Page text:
With its fresh ingredients and wondrous flavor profiles, Greek food is a constant inspiration to us here at Suvie. And we love understanding not just how the recipes come together, but the story behind the food, delving into the region, its culture, history, and people as often as we can. Today we start our Greek exploration with a trip to Ikaria.
It’s said that Spanish explorer Juan Ponce de León sailed to Florida in 1513 in search of the Fountain of Youth. He might have had better luck on his quest if he’d sailed east, to Ikaria. The Greek island, perhaps named for the mythological character Icarus, lies a short ferry ride from Mykonos, but despite its wild beauty, the island is largely neglected by tourists.
Ikaria is mountainous, its terrain shifting between barren, moonlike stretches and shrubby gorges navigated by goats and sheep. Villages are found mostly along the coast — beaches alternate between hidden pebbly coves and sand-lined bays, lapped by aquamarine waters. For visitors, languid days are spent hiking, enjoying simple meals, and relaxing along Mediterranean shores.
But what Ikaria is famous for is longevity. One third of the island’s 8,400 residents live to be more than 90 years old and many thrive for a century amid the rocky, untamed landscape. There is virtually no Alzheimer’s disease or dementia, and compared to the U.S. Ikaria has 20 percent fewer cases of cancer as well as half the rate of heart disease and one-ninth the rate of diabetes, according to 2008 research done by AARP and National Geographic.
As one of five places around the world designated as a Blue Zone, where people live longest, scientists have studied the Aegean island for years trying to unlock its secret. While there are many factors that may contribute to their remarkable ability to age well, a healthy diet is most certainly among them.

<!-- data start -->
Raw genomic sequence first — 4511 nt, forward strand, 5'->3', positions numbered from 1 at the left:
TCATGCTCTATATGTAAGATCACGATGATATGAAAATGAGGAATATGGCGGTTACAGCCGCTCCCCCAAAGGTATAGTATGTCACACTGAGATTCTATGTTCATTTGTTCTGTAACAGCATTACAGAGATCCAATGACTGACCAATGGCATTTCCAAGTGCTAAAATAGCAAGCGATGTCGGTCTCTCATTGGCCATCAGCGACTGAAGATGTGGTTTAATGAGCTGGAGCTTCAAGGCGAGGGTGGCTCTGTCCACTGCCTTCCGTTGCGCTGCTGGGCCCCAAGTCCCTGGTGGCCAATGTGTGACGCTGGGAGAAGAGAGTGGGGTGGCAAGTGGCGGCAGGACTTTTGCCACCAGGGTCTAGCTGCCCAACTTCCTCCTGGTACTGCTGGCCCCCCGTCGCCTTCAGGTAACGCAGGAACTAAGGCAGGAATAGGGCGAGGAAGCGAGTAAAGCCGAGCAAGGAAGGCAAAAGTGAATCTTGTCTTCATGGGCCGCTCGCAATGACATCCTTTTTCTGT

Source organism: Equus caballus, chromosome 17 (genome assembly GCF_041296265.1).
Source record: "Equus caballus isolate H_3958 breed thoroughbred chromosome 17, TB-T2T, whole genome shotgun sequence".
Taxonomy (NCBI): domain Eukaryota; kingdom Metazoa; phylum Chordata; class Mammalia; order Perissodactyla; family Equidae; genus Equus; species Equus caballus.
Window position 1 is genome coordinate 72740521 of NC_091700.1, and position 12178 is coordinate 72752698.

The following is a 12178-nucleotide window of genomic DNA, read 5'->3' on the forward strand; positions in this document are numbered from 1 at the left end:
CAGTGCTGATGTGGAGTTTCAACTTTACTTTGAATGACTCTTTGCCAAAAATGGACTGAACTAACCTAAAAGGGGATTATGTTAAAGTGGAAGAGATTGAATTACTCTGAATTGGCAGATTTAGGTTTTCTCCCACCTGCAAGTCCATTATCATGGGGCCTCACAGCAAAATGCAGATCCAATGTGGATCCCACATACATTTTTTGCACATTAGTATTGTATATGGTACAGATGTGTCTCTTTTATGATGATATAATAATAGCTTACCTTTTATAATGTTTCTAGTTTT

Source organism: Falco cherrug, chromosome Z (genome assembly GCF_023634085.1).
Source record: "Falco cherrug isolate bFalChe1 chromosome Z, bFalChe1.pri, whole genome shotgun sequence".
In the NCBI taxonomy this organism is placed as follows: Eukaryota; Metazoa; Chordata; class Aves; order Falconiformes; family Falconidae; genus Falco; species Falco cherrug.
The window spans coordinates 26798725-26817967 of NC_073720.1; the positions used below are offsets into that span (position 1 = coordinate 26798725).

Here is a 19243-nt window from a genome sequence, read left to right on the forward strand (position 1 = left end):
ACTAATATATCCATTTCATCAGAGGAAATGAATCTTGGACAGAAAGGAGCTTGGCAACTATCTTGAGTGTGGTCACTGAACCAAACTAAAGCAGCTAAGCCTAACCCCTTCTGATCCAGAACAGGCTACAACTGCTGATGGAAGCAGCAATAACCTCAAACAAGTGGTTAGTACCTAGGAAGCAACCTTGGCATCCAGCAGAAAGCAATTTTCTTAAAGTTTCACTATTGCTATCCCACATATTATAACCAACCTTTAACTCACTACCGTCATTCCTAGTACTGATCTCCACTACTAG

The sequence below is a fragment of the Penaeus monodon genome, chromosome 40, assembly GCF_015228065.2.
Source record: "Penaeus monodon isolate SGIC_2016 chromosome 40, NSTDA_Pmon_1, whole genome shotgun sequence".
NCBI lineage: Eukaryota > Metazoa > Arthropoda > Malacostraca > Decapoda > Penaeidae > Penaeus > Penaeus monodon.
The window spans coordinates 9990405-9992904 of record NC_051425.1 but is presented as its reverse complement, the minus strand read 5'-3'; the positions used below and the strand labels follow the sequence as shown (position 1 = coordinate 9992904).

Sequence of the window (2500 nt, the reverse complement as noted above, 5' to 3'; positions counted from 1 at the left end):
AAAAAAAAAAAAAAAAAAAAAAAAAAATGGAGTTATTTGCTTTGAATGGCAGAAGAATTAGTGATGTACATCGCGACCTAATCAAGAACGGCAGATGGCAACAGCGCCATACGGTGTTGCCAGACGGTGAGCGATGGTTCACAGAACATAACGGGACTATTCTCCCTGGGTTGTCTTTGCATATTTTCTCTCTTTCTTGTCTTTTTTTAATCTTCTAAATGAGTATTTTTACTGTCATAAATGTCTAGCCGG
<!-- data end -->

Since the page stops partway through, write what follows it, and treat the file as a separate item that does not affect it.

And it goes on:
Meals in Ikaria tend to be enjoyed with a good dose of conversation and laughter, while the tavernas offer menus of typical Greek and Mediterranean fare, such as herb-marinated baked goat or grilled fish with potatoes. Meat is not a major part of the diet in Ikaria, but lamb souvlaki is common and very easy to prepare at home.
Wine is very much part of the Ikarian diet too — in fact, the island is reputed to be the birthplace of Dionysus, god of wine. Organic wine is produced by several small wineries, using the local Fokiano, Begleri, and Mandilaria grapes, and drunk by all, in moderation.
In truth, there’s not a lot of agriculture grown in Ikaria with most residents tending to their own gardens with fruit, vegetables, and herbs while fishing provides a staple protein.
In summer, a popular dish is soufiko, a vegetable stew unique to Ikaria and served either hot or cold. The medley of potatoes, minced onion, green and red peppers, eggplant, tomato, and garlic is brought to a boil in a pan, in its own juices, and then simmered slowly with red wine and olive oil. This simple Greek pasta salad offers a nice variation that is easily prepared.
Tomato salad often features the local Kathoura cheese, similar to mozzarella but made with goat milk, and olive oil saturates most Ikarian recipes. Halloumi is another, more well-known and widely available Greek cheese that can be made with any combination of sheep, goat, and cow’s milk — it’s typically served grilled, as in this recipe, topping an orzo salad.
Ikarians do not exercise the way most westerners do. But they have an active lifestyle — walking the rugged roads and paths, dancing at festivals, gardening — and it’s accompanied by a healthy amount of sleep, both at night and during an afternoon nap. They also do not obsess over time — mindfulness of place and living each moment in fullness takes priority.
From a distance, Ikaria might appear to be an isolated place to live. But the islanders have one more trick up their sleeve that Dan Buettner, author of “The Blue Zones of Happiness,” says is key to their long lives: They are relentlessly social, gathering for leisurely lunches, for gossip under an old oak tree.
With such interest in each other’s well-being and well-eating, Ikarians have fostered a social structure that continually reinforces their relaxed, unhurried, and healthy way of life.
David Swanson’s writing and photography has been featured in the pages of National Geographic Traveler, American Way, and the Los Angeles Times for more than 20 years. He served as President of the Society of American Travel Writers in 2018-19.